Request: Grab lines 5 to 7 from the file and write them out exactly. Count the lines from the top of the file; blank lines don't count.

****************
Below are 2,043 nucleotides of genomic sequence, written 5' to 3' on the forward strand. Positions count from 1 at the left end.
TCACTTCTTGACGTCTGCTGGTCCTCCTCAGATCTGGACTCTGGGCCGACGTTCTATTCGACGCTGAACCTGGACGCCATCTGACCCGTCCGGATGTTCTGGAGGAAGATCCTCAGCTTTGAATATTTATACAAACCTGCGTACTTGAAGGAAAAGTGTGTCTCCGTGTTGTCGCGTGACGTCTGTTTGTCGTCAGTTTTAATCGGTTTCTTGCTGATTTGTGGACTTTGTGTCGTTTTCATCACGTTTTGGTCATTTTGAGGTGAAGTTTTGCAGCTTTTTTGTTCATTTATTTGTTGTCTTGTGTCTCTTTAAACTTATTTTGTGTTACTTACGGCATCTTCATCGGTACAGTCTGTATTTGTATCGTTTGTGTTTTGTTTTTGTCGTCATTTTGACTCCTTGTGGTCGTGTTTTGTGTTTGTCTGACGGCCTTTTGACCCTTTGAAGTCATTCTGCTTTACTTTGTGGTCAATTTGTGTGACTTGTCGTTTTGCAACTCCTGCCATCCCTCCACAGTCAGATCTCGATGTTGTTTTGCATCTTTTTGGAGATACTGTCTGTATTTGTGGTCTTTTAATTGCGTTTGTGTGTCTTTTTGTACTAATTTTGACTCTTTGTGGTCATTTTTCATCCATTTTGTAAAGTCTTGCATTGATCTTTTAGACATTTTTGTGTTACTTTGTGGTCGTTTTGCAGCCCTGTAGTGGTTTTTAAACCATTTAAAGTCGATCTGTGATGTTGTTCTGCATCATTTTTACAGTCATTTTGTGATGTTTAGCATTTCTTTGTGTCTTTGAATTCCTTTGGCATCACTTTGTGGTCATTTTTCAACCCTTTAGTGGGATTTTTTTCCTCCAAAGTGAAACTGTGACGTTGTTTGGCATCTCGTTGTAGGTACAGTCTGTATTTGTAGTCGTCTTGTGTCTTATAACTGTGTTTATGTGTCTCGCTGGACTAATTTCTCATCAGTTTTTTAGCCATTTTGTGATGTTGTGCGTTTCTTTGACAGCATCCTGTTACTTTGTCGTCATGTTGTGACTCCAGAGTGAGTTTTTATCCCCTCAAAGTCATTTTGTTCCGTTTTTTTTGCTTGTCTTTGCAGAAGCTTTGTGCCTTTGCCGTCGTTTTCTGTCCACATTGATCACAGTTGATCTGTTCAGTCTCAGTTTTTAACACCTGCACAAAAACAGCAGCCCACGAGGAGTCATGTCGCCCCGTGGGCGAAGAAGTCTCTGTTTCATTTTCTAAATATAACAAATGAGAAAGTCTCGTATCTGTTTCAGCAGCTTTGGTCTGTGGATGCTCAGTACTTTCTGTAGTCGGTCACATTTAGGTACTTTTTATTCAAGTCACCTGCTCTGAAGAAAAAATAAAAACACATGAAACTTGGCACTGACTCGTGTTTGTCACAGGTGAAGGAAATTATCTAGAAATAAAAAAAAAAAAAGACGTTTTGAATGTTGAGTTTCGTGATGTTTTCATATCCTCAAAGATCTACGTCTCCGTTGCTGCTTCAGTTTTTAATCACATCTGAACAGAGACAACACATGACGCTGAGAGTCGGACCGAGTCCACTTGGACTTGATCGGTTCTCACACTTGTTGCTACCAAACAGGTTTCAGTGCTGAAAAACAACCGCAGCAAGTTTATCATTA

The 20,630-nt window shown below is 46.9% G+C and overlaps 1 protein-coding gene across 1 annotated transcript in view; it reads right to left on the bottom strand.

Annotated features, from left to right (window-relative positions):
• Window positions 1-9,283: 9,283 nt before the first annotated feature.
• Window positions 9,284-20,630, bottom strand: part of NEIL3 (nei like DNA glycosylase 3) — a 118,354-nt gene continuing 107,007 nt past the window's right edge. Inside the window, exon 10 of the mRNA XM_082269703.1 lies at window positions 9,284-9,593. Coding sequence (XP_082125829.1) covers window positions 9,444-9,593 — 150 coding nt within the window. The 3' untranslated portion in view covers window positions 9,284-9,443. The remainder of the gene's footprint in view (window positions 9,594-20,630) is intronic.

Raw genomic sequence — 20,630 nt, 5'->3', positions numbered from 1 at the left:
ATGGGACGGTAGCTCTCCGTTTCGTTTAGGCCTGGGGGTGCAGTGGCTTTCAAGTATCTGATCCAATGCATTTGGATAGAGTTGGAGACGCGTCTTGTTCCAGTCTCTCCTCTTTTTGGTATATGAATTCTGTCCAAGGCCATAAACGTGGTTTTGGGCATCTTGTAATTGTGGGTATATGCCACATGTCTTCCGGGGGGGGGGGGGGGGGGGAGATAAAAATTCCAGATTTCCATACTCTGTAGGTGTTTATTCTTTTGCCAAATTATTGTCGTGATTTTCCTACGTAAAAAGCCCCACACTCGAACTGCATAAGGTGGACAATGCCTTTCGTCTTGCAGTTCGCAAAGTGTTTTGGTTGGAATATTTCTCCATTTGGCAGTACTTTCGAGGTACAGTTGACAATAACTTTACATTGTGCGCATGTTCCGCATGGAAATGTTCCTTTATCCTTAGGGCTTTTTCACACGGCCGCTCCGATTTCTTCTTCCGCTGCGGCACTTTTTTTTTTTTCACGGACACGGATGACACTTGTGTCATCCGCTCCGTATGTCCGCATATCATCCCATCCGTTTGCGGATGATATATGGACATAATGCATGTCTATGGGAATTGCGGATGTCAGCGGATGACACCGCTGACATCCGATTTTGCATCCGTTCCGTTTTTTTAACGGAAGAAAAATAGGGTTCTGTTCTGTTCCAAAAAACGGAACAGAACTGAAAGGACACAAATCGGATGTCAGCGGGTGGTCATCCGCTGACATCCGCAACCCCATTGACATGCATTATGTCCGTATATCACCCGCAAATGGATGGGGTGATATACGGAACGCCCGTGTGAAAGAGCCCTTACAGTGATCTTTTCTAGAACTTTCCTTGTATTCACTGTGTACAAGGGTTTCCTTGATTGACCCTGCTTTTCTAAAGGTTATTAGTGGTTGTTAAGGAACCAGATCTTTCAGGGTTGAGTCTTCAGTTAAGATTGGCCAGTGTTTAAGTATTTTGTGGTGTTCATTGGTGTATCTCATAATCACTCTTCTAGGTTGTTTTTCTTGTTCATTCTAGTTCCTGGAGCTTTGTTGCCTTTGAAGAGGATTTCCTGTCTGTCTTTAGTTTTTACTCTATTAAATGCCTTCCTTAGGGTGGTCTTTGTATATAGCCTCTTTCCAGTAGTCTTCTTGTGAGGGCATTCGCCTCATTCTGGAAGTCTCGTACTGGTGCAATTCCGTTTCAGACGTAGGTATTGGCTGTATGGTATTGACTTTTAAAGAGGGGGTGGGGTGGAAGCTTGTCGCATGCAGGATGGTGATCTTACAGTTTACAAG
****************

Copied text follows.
• Window positions 1-9,283: 9,283 nt before the first annotated feature.
• Window positions 9,284-20,630, bottom strand: part of NEIL3 (nei like DNA glycosylase 3) — a 118,354-nt gene continuing 107,007 nt past the window's right edge. Inside the window, exon 10 of the mRNA XM_082269703.1 lies at window positions 9,284-9,593. Coding sequence (XP_082125829.1) covers window positions 9,444-9,593 — 150 coding nt within the window. The 3' untranslated portion in view covers window positions 9,284-9,443. The remainder of the gene's footprint in view (window positions 9,594-20,630) is intronic.

Raw genomic sequence — 20,630 nt, 5'->3', positions numbered from 1 at the left: